There Goes Mom & Pop: Cracking the Code of Family Leave

Tools used in this project
There Goes Mom & Pop: Cracking the Code of Family Leave

Power BI Dashboard

About this project

The objectives of this project were:

  1. To examine parental leave policies of different companies and industries.

  2. To determine how much leave parents-to-be could expect if they worked for different companies, or in different industries.

The Dataset

The data was downloaded from Maven Digital Playground as part of Maven's Family Leave Challenge. The dataset contained only two .csv files.

  • parental_leave contains data on companies, industries, and how many weeks are offered for paid and unpaid parental leave.
  • data_dictionary contains definitions for all the fields in this dataset.


Step 1: I loaded the data into Power BI and explored the data contained in the columns.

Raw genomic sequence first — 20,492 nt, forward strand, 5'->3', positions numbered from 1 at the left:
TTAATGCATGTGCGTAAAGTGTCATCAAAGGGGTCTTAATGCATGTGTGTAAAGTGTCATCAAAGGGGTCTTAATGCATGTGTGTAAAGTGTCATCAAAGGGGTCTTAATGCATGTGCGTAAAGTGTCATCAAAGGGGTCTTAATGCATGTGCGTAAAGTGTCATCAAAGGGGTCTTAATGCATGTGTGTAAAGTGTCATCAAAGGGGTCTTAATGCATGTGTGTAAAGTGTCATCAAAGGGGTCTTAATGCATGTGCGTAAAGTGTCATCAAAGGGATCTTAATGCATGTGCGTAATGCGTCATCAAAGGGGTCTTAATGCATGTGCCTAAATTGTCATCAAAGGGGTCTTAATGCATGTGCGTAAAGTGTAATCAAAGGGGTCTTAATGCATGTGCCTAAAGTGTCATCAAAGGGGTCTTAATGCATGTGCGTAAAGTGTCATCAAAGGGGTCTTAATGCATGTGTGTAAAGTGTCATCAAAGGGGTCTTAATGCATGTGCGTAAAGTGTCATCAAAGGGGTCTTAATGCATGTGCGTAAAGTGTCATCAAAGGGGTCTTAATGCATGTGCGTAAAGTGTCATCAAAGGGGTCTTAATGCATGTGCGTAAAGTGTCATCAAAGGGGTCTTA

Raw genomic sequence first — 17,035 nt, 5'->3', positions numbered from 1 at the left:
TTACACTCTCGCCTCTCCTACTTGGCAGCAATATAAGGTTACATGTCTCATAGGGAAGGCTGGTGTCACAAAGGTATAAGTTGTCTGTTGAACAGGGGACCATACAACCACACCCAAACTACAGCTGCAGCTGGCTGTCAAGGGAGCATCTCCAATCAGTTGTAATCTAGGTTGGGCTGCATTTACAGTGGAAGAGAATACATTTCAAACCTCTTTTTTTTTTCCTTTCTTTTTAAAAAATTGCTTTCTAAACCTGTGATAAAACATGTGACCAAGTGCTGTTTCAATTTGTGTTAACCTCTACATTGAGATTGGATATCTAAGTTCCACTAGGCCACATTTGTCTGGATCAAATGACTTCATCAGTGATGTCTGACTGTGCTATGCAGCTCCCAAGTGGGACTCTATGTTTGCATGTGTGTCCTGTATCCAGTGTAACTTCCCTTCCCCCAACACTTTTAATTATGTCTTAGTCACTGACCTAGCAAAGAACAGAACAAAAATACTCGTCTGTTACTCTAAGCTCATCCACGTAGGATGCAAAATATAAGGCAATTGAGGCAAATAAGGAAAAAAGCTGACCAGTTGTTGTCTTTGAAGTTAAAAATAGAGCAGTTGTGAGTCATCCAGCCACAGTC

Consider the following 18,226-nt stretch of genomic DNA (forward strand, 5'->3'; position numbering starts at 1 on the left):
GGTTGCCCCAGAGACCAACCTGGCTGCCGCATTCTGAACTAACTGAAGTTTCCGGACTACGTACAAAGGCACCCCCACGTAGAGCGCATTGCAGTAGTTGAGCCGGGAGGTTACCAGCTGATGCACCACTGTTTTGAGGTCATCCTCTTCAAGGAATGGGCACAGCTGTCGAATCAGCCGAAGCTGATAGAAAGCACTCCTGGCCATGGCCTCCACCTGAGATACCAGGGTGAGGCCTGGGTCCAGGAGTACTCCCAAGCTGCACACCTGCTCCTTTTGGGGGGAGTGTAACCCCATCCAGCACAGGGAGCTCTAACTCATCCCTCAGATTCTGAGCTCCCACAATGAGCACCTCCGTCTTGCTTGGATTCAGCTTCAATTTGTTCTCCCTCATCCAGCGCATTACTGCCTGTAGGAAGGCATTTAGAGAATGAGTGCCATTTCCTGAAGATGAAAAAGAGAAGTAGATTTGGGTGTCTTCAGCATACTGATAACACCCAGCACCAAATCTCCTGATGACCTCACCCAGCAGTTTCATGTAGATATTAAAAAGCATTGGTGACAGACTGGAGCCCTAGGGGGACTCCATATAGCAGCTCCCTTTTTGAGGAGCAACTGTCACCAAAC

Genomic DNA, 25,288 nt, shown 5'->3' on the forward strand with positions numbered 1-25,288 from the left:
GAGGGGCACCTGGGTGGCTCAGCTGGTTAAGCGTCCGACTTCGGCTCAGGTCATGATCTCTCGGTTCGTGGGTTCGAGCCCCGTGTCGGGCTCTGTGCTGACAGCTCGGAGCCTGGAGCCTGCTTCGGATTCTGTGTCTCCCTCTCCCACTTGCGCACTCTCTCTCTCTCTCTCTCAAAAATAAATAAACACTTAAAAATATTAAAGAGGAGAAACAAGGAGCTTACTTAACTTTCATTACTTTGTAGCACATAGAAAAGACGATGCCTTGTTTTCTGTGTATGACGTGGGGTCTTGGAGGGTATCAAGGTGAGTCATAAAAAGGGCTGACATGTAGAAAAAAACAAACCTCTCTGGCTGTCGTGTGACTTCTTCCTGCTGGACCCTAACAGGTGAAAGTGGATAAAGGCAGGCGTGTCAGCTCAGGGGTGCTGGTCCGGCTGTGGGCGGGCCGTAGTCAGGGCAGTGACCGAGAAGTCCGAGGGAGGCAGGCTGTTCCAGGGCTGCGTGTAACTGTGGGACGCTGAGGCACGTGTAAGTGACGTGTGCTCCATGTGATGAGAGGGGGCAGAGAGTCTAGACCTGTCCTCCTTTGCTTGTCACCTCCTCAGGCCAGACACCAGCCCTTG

Step 2: I replaced N/A values with 0 and changed the type of the paid paternity leave, unpaid paternity leave, and unpaid maternity leave columns into decimal numbers.

Step 3: I started mapping out my data visualization, checking off what my stakeholders would need to know.


  • The most common duration for paid maternity leave is 12 weeks, by 24.36% of companies.
  • Of the 1.25% of companies that offer 52 weeks of paid maternity leave, 0 offer any paternity leave.
  • The best parental leave policy belongs to Grant Thornton, an Accounting Services firm that offers 51 weeks of both paid & unpaid maternity leave, as well as 51 weeks of paid paternity leave.
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